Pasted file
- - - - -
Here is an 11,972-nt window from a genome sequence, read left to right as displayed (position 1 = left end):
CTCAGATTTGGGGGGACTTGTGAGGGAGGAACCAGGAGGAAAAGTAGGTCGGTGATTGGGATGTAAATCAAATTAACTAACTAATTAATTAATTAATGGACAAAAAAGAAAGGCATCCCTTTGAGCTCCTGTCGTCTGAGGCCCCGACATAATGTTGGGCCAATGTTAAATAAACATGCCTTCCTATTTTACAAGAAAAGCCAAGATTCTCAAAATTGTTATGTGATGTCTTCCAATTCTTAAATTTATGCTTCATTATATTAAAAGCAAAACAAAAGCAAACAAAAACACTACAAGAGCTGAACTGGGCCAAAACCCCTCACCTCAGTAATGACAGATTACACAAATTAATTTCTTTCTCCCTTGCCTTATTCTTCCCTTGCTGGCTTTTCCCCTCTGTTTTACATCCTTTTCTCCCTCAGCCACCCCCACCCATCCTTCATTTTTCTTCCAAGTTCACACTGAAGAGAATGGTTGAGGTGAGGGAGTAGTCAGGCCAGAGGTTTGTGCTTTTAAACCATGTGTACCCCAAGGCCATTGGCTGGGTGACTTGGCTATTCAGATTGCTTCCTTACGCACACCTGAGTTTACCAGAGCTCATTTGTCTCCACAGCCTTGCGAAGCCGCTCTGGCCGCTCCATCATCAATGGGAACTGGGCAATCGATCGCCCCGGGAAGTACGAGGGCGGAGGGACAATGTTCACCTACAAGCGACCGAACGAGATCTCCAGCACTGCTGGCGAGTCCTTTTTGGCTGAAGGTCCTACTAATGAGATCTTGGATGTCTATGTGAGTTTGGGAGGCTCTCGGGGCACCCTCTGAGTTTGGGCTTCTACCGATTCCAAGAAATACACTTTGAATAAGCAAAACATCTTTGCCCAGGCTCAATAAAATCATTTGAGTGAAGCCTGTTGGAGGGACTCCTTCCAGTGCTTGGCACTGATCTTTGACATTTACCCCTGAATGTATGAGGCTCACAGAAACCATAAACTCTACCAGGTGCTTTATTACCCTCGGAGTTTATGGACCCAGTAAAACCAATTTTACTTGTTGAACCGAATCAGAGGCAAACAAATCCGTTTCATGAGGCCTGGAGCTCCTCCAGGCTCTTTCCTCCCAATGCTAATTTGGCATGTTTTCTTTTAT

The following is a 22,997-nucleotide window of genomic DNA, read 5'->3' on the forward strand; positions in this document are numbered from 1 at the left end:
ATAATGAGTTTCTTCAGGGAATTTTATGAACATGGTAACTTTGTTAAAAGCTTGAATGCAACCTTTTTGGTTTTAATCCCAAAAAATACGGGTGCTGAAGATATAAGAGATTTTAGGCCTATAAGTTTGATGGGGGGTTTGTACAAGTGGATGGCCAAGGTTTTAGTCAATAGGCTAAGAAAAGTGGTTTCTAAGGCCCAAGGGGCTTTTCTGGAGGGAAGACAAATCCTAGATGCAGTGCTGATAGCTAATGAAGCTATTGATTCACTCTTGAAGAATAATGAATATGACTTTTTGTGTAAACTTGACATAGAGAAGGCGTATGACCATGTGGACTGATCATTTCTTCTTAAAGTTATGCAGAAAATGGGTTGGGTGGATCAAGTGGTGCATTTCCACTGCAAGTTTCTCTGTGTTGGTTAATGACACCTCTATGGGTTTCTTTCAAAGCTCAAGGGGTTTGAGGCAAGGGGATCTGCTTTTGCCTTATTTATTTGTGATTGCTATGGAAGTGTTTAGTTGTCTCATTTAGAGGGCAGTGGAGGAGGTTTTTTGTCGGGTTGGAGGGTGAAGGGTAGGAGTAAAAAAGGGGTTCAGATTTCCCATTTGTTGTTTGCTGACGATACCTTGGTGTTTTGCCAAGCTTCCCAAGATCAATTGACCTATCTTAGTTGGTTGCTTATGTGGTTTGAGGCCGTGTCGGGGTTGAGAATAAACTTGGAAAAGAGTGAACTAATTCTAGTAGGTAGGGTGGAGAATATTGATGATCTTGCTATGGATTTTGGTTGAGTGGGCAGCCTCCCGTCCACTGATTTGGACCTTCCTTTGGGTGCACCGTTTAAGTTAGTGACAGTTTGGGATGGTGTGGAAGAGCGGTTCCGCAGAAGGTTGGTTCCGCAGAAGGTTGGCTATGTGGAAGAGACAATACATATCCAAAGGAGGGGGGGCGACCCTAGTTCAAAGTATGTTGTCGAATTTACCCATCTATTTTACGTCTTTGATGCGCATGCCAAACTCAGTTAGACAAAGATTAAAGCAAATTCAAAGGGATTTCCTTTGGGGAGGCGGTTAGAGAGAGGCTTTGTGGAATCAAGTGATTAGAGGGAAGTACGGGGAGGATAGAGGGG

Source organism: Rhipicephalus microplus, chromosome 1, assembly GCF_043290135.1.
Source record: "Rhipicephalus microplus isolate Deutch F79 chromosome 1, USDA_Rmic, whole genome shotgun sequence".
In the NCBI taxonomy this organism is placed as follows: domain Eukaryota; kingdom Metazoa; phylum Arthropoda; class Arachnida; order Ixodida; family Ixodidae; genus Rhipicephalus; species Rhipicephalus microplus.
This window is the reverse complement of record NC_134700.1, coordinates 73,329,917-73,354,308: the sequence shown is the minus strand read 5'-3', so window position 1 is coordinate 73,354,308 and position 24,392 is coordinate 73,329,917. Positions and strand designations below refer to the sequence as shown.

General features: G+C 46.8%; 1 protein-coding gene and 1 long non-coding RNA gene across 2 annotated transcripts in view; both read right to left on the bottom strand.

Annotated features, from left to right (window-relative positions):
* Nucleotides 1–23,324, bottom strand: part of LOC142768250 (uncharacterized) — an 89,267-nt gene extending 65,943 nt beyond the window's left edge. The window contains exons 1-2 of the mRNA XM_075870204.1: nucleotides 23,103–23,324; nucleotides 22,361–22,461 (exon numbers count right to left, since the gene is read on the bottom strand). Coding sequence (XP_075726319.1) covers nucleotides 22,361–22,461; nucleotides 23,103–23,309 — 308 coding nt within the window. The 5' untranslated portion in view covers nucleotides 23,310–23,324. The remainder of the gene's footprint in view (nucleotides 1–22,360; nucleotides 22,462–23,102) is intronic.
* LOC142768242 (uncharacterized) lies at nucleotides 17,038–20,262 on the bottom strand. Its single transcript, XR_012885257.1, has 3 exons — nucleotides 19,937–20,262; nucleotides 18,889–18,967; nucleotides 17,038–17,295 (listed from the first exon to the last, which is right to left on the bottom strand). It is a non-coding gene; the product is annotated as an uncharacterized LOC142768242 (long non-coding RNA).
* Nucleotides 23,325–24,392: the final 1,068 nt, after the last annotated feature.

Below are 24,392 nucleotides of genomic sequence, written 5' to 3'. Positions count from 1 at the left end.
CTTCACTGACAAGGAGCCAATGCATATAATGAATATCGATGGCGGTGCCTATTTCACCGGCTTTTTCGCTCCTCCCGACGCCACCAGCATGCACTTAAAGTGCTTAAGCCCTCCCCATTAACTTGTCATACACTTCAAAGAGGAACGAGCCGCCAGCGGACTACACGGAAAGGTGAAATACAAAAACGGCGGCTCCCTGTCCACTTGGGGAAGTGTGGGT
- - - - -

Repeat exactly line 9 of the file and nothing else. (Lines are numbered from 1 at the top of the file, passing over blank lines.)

General features: G+C 46.8%; 1 protein-coding gene and 1 long non-coding RNA gene across 2 annotated transcripts in view; both read right to left on the bottom strand.